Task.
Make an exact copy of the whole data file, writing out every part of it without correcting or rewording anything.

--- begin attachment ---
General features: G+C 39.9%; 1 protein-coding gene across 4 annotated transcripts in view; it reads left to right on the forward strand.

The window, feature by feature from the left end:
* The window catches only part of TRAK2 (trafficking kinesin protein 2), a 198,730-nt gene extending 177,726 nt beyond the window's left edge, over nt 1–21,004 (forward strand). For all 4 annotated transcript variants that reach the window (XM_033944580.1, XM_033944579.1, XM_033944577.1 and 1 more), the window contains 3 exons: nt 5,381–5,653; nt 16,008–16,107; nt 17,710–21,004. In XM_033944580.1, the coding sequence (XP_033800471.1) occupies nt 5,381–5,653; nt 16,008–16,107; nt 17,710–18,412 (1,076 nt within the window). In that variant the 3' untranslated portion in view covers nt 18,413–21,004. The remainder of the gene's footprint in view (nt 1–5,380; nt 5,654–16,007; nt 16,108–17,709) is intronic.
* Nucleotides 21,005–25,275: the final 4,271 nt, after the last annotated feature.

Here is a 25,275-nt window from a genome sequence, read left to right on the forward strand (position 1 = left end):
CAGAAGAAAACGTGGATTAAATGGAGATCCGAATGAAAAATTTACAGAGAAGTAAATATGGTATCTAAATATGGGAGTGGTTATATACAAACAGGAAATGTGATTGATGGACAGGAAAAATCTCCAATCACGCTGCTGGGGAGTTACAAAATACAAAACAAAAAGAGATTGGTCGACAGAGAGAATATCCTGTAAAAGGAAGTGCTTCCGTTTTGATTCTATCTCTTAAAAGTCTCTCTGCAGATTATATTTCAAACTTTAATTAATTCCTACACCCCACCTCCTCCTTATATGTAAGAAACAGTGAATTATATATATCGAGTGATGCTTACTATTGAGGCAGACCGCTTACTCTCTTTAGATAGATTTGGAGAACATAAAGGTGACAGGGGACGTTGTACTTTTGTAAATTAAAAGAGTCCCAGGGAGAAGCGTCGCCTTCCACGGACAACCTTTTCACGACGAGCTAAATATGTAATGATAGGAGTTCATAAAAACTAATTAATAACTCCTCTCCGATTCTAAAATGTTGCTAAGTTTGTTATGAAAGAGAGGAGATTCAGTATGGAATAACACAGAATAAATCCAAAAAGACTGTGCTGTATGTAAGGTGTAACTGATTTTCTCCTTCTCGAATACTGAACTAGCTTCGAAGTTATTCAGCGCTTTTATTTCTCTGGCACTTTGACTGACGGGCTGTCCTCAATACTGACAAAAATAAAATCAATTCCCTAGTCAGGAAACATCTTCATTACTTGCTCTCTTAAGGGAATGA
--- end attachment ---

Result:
General features: G+C 39.9%; 1 protein-coding gene across 4 annotated transcripts in view; it reads left to right on the forward strand.

The window, feature by feature from the left end:
* The window catches only part of TRAK2 (trafficking kinesin protein 2), a 198,730-nt gene extending 177,726 nt beyond the window's left edge, over nt 1–21,004 (forward strand). For all 4 annotated transcript variants that reach the window (XM_033944580.1, XM_033944579.1, XM_033944577.1 and 1 more), the window contains 3 exons: nt 5,381–5,653; nt 16,008–16,107; nt 17,710–21,004. In XM_033944580.1, the coding sequence (XP_033800471.1) occupies nt 5,381–5,653; nt 16,008–16,107; nt 17,710–18,412 (1,076 nt within the window). In that variant the 3' untranslated portion in view covers nt 18,413–21,004. The remainder of the gene's footprint in view (nt 1–5,380; nt 5,654–16,007; nt 16,108–17,709) is intronic.
* Nucleotides 21,005–25,275: the final 4,271 nt, after the last annotated feature.

Here is a 25,275-nt window from a genome sequence, read left to right on the forward strand (position 1 = left end):
CAGAAGAAAACGTGGATTAAATGGAGATCCGAATGAAAAATTTACAGAGAAGTAAATATGGTATCTAAATATGGGAGTGGTTATATACAAACAGGAAATGTGATTGATGGACAGGAAAAATCTCCAATCACGCTGCTGGGGAGTTACAAAATACAAAACAAAAAGAGATTGGTCGACAGAGAGAATATCCTGTAAAAGGAAGTGCTTCCGTTTTGATTCTATCTCTTAAAAGTCTCTCTGCAGATTATATTTCAAACTTTAATTAATTCCTACACCCCACCTCCTCCTTATATGTAAGAAACAGTGAATTATATATATCGAGTGATGCTTACTATTGAGGCAGACCGCTTACTCTCTTTAGATAGATTTGGAGAACATAAAGGTGACAGGGGACGTTGTACTTTTGTAAATTAAAAGAGTCCCAGGGAGAAGCGTCGCCTTCCACGGACAACCTTTTCACGACGAGCTAAATATGTAATGATAGGAGTTCATAAAAACTAATTAATAACTCCTCTCCGATTCTAAAATGTTGCTAAGTTTGTTATGAAAGAGAGGAGATTCAGTATGGAATAACACAGAATAAATCCAAAAAGACTGTGCTGTATGTAAGGTGTAACTGATTTTCTCCTTCTCGAATACTGAACTAGCTTCGAAGTTATTCAGCGCTTTTATTTCTCTGGCACTTTGACTGACGGGCTGTCCTCAATACTGACAAAAATAAAATCAATTCCCTAGTCAGGAAACATCTTCATTACTTGCTCTCTTAAGGGAATGA